Five design goofs to avoid
Impractical upholstery, wall paint that's too bright - we've all made a misstep or two when it comes to finishing our living spaces. Here, designers dish on five things homeowners often get wrong and offer tips on how to get them right. - M. Brunner
1. BUYING EVERYTHING FROM ONE STORE
Perusing your favorite catalog, it's tempting to buy everything you see. "Stores make it easy by setting up vignettes that create a mood," says Robin Colton, an Austin, Texas-based interior designer. The upside: Everything goes together. The downside: Matchy-matchy decor can feel a little soulless. "A mix of styles, scale, and proportion is key to a room's feeling layered and comfortable. You want a space that's uniquely you and not the image the store is selling," says Colton.
2. LINING THE WALLS WITH YOUR FURNITURE
You'd think pushing everything against the walls would make your room seem bigger and more open, but putting too much space between pieces makes a room feel uninviting. "When you move things away from the wall, you create intimate spaces that allow for interaction and comfort," says Colton. If your living room is on the small side, anchor some of the furniture on just one wall - for example, the sofa and end tables - as a solution.
3. DESIGNING FOR THE LIFESTYLE YOU WANT VS. THE ONE YOU HAVE
Sure, that pristine white sofa looks appealing in the showroom, but if you've got kids or pets or you just like to eat chips and salsa in front of the TV, think twice. "You're not going to change human behavior, so you need to be realistic about mess and clutter," says Nicole Sassaman, a Los Angeles-based interior designer. With seating, opt for stain-resistant indoor/outdoor fabric. Another problem: not enough storage. Many people fall in love with, say, a leggy console table, then complain that they have nowhere to stash throws or board games. Look for storage ottomans or pieces with doors to keep the clutter out.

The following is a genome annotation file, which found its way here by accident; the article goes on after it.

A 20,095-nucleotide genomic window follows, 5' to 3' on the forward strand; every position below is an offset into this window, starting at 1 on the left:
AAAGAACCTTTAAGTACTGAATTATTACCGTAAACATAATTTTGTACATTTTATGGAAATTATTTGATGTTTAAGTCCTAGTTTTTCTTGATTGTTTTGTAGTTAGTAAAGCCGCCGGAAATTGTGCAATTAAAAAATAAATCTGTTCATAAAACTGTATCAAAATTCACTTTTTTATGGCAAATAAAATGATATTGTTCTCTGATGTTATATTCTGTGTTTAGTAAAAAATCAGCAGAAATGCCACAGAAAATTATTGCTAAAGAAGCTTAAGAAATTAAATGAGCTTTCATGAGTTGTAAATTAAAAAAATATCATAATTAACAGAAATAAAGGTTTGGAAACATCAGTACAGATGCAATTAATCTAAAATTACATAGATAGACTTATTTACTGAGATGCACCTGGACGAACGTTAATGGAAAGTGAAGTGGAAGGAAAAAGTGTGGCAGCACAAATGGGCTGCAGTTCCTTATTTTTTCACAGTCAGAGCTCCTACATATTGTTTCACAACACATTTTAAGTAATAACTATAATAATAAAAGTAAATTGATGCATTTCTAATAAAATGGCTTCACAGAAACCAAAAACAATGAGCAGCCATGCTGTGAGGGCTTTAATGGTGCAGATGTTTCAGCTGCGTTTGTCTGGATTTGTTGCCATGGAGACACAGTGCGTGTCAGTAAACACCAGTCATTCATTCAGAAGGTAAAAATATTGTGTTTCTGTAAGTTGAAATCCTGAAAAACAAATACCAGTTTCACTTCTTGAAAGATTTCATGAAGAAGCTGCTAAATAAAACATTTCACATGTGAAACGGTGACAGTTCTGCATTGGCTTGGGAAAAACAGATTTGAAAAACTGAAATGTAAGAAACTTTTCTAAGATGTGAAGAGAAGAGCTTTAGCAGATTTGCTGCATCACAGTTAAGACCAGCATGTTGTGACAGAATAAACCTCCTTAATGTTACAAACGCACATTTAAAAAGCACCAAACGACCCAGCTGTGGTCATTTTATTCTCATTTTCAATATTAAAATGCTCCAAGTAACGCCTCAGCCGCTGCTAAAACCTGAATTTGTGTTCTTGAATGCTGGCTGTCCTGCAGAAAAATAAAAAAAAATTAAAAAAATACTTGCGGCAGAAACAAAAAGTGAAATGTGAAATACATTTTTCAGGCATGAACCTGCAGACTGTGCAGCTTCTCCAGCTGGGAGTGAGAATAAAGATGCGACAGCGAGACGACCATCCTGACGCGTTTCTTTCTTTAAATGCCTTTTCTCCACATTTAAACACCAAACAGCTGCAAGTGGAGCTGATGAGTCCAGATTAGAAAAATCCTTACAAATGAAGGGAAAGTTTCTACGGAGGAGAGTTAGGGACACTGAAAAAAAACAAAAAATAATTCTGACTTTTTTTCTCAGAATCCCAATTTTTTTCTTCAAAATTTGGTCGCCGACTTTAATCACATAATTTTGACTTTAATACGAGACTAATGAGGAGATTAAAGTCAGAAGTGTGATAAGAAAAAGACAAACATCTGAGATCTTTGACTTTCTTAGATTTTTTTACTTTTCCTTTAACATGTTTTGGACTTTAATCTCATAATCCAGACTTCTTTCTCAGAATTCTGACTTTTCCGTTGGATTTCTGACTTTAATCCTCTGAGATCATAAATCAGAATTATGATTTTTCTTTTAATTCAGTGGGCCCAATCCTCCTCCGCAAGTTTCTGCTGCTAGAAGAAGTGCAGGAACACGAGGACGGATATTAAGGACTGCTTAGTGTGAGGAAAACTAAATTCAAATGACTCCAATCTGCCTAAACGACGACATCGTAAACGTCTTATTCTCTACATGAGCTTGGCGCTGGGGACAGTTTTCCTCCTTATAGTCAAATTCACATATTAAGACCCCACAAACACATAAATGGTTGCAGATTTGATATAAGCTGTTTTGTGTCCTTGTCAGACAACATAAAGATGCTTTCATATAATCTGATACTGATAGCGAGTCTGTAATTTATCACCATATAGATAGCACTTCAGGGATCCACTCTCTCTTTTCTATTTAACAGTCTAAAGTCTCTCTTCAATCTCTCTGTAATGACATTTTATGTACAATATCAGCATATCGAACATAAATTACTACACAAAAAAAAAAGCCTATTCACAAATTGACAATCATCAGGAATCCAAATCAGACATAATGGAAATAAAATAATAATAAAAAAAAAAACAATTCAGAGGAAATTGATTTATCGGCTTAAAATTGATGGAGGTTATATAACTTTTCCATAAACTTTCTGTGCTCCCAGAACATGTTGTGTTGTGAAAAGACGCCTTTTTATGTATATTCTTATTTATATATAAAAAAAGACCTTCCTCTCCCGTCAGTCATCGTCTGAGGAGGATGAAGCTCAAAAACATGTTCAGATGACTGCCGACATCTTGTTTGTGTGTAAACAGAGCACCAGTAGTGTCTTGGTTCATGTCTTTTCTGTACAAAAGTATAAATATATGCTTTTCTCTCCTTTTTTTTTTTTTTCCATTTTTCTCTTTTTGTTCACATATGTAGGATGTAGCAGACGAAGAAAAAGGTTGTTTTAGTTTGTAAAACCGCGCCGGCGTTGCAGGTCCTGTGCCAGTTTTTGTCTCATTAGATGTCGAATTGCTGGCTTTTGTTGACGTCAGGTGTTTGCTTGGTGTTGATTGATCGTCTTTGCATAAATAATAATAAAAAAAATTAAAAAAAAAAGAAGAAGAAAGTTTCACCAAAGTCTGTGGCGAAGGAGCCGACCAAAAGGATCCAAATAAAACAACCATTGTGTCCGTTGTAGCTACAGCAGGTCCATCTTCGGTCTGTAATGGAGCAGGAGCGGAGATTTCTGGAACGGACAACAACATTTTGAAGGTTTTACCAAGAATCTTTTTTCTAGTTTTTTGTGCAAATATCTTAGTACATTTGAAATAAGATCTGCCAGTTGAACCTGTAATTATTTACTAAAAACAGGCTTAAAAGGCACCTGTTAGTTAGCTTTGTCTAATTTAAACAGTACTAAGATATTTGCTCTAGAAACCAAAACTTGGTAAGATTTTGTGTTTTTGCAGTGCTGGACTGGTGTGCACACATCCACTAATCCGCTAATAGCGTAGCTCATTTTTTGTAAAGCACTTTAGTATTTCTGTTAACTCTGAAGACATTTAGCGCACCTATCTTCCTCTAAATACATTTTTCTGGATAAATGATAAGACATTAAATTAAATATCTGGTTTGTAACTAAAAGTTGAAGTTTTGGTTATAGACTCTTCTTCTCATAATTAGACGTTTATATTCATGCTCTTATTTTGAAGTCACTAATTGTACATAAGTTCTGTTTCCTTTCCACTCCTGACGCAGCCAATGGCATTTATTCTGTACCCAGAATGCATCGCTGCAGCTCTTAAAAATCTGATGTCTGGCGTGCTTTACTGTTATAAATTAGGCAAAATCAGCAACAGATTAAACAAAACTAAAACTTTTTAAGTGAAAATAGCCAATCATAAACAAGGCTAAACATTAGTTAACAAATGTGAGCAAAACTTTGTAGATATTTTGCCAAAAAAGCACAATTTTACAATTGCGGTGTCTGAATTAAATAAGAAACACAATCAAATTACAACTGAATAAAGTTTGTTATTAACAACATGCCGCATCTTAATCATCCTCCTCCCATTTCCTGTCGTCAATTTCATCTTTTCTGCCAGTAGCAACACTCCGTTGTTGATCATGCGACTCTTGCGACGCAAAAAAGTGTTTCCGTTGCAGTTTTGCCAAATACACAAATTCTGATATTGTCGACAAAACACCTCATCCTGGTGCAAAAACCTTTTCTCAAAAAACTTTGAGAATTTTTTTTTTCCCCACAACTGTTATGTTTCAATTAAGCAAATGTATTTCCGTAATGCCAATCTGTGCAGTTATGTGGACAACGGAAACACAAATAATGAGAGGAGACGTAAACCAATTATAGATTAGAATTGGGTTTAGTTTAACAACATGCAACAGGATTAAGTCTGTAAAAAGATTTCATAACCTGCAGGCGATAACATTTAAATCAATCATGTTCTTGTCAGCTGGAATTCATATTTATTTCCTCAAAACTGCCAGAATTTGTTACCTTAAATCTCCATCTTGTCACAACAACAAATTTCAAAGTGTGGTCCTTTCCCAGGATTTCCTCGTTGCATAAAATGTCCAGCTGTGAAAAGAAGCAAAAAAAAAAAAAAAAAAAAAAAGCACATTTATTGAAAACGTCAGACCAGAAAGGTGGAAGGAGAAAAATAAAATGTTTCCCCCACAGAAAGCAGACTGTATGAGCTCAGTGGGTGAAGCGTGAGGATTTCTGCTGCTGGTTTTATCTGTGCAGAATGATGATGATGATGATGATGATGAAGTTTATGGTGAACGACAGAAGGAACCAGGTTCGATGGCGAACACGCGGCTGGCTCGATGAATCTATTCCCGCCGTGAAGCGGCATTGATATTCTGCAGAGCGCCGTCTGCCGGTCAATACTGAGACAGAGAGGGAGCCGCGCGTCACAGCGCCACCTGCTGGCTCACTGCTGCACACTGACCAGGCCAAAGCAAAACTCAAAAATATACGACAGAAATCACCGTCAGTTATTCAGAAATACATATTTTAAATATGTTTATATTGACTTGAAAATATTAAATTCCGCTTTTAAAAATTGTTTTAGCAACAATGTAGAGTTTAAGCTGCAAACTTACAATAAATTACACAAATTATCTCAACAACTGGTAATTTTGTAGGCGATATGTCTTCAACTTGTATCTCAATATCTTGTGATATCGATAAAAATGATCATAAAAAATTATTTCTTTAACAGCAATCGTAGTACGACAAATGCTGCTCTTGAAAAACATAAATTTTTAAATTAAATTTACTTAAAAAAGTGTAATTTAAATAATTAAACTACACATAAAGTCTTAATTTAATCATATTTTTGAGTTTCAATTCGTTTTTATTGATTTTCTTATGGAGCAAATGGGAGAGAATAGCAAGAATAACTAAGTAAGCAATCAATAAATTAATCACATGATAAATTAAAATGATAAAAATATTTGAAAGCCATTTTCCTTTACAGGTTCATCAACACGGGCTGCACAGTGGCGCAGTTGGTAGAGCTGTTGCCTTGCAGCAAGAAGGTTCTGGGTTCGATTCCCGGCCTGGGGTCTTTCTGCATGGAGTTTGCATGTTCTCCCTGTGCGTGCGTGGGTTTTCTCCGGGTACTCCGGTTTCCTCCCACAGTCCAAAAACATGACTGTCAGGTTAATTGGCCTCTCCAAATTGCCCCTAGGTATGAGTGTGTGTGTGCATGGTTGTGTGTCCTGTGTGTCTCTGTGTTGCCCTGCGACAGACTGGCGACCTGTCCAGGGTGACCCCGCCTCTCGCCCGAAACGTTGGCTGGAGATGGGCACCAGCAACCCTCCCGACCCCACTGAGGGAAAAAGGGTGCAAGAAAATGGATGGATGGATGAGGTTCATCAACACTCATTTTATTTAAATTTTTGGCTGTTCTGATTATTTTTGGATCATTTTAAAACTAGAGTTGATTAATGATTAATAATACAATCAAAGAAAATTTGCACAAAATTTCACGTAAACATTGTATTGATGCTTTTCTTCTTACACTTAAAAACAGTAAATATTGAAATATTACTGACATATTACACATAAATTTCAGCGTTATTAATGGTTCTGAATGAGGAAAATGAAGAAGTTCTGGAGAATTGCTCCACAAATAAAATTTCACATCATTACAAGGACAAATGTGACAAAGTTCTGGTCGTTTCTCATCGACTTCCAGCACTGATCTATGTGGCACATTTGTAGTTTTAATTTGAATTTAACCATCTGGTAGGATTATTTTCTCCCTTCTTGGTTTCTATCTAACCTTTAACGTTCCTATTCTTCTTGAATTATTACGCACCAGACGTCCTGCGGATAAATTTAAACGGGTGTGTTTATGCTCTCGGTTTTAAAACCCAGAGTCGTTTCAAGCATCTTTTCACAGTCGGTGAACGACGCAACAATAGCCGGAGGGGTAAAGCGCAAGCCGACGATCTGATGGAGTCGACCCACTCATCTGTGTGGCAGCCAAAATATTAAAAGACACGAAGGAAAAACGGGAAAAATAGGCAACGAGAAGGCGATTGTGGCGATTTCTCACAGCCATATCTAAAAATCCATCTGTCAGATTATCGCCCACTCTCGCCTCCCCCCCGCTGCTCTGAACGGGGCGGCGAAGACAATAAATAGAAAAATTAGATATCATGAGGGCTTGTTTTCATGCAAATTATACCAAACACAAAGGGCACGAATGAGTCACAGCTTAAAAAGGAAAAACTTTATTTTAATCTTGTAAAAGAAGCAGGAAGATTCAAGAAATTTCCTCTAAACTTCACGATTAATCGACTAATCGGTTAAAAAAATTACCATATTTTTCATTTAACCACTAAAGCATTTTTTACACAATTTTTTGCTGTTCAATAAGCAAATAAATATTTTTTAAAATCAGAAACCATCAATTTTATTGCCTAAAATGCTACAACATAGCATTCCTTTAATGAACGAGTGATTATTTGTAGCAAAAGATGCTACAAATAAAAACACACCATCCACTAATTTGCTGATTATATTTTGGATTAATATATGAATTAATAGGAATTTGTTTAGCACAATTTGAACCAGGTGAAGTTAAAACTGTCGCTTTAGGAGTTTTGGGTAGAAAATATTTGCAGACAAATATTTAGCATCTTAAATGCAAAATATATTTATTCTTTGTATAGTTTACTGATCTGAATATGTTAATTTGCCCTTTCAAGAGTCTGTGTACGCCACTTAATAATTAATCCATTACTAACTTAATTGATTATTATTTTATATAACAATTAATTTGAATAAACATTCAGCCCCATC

4. TOO-SMALL RUGS
Besides being a cozy cushion for your feet at the end of a long day, a rug helps define a space and add color, texture, and pattern. If a rug is too small, it looks skimpy. "Either all of your furnishings should be completely on the rug, or the front two legs of sofas or chairs should sit on it," says Colton. Since larger rugs can be pricey, one solution is to lay identical smaller ones side by side. A carpet repair pro can even stitch them together for a more permanent fix.
5. SELECTING PAINT COLORS BEFORE FURNITURE
Flip through any paint deck and you'll see a dizzying number of shades. It's much harder to find the right home furnishings, draperies, and rugs, which is why Colton recommends making paint the last thing you choose for a space. To preview a color, paint adhesive-backed sample boards; they can be repositioned, so you can move them around the room at different times of day. One more tip : Don't count on a store to match a paint color from another company. Says Colton, "It's a surefire way to get a color that's not what you were expecting."